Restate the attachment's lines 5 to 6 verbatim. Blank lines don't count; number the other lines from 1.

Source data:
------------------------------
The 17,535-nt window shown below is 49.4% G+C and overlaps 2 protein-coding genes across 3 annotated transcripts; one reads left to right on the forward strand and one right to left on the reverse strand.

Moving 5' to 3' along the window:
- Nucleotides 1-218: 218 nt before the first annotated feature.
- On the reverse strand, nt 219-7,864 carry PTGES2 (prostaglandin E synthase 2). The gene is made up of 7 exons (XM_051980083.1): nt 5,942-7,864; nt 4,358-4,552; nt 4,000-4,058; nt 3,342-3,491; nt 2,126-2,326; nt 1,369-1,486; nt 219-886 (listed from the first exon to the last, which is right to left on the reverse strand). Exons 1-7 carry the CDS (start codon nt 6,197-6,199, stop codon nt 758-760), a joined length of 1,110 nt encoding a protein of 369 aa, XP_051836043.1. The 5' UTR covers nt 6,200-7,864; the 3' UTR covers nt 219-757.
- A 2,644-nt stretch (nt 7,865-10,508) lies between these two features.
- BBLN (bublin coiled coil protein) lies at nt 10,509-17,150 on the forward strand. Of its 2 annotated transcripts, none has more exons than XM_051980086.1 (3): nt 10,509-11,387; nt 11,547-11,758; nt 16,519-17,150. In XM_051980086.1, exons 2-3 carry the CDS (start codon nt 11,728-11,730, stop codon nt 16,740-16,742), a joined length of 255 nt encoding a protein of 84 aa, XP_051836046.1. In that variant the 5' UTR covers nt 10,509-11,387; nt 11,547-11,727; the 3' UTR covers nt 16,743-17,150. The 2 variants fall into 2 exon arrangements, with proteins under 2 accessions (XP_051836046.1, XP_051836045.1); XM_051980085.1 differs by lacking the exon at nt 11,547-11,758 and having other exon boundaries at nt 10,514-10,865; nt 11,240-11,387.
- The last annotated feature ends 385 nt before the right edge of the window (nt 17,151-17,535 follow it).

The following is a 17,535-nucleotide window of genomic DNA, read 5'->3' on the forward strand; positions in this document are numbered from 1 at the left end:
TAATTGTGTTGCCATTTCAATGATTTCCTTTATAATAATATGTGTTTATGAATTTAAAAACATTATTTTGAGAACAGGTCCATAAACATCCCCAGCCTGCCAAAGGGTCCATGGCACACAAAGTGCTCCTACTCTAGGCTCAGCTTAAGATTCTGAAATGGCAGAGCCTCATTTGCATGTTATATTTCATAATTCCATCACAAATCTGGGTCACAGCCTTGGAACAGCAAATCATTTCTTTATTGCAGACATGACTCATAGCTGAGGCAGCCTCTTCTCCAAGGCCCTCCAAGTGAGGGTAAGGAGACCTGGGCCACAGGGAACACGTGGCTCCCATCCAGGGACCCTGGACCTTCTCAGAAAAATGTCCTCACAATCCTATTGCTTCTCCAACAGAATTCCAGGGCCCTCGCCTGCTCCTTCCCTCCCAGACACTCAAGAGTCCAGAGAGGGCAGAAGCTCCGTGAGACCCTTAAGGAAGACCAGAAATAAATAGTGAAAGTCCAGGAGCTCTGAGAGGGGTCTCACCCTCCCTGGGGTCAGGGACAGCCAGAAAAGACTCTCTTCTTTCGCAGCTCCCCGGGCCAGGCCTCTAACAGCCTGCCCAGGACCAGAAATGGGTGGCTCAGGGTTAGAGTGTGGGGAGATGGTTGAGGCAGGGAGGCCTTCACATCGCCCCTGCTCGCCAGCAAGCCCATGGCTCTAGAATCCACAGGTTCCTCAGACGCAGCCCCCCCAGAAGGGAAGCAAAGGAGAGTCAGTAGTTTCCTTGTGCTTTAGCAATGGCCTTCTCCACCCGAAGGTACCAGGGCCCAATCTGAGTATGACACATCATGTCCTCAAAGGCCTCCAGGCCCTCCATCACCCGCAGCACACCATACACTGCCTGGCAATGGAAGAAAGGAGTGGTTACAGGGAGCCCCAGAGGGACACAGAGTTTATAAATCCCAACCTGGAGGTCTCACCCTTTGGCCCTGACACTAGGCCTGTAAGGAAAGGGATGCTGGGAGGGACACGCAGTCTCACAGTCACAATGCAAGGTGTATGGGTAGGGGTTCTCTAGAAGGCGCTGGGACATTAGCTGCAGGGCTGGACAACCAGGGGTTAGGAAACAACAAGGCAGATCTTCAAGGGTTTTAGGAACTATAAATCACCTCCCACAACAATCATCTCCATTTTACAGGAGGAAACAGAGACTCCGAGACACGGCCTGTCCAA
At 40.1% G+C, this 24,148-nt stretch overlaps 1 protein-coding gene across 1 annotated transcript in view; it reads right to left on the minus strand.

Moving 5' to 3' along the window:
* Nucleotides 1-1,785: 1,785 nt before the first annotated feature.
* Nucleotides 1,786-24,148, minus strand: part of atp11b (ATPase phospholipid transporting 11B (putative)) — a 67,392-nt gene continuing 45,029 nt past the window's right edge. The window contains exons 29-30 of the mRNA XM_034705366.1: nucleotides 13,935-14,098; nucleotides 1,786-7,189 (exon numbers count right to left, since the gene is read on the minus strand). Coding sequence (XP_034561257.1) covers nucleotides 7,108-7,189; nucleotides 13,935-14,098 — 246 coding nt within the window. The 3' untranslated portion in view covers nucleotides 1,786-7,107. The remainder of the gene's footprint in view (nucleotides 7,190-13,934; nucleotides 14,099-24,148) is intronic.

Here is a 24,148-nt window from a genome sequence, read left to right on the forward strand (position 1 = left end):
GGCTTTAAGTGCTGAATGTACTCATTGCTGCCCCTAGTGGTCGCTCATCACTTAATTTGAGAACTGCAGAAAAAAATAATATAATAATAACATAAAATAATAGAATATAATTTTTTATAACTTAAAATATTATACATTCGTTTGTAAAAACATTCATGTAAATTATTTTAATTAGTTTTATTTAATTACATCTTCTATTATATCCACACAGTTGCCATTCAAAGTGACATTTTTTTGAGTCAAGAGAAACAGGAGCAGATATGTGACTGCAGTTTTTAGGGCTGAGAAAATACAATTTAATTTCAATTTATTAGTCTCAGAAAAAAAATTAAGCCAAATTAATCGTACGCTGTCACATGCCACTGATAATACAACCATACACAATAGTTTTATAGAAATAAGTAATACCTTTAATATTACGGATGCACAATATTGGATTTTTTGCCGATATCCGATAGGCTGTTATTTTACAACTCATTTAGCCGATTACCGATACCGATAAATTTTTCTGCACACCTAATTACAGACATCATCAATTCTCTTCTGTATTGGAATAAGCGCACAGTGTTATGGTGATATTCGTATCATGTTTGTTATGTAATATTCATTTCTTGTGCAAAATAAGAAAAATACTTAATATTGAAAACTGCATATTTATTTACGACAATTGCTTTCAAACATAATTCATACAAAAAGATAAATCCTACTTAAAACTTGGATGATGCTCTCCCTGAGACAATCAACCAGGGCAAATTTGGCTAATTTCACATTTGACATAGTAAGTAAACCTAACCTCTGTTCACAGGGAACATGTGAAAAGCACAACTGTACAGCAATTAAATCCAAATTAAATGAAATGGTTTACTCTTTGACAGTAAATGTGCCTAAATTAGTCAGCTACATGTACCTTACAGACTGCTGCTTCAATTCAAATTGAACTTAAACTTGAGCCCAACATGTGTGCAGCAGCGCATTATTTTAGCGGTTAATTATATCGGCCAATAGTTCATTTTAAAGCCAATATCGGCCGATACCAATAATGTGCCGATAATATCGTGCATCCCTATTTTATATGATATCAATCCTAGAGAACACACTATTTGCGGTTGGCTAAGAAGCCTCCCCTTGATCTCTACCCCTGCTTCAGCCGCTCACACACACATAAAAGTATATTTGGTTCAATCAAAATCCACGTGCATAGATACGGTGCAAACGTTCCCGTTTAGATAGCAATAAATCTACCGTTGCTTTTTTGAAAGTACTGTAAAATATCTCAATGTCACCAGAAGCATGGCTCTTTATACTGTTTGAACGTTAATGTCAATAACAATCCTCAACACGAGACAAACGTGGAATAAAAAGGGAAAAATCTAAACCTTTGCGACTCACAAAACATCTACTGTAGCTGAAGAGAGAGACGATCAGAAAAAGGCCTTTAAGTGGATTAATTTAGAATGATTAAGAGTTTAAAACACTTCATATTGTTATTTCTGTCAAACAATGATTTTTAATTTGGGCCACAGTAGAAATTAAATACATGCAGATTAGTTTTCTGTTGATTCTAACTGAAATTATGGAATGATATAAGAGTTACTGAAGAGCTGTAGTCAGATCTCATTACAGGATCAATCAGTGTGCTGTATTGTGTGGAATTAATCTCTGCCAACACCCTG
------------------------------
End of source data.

- A 2,644-nt stretch (nt 7,865-10,508) lies between these two features.
- BBLN (bublin coiled coil protein) lies at nt 10,509-17,150 on the forward strand. Of its 2 annotated transcripts, none has more exons than XM_051980086.1 (3): nt 10,509-11,387; nt 11,547-11,758; nt 16,519-17,150. In XM_051980086.1, exons 2-3 carry the CDS (start codon nt 11,728-11,730, stop codon nt 16,740-16,742), a joined length of 255 nt encoding a protein of 84 aa, XP_051836046.1. In that variant the 5' UTR covers nt 10,509-11,387; nt 11,547-11,727; the 3' UTR covers nt 16,743-17,150. The 2 variants fall into 2 exon arrangements, with proteins under 2 accessions (XP_051836046.1, XP_051836045.1); XM_051980085.1 differs by lacking the exon at nt 11,547-11,758 and having other exon boundaries at nt 10,514-10,865; nt 11,240-11,387.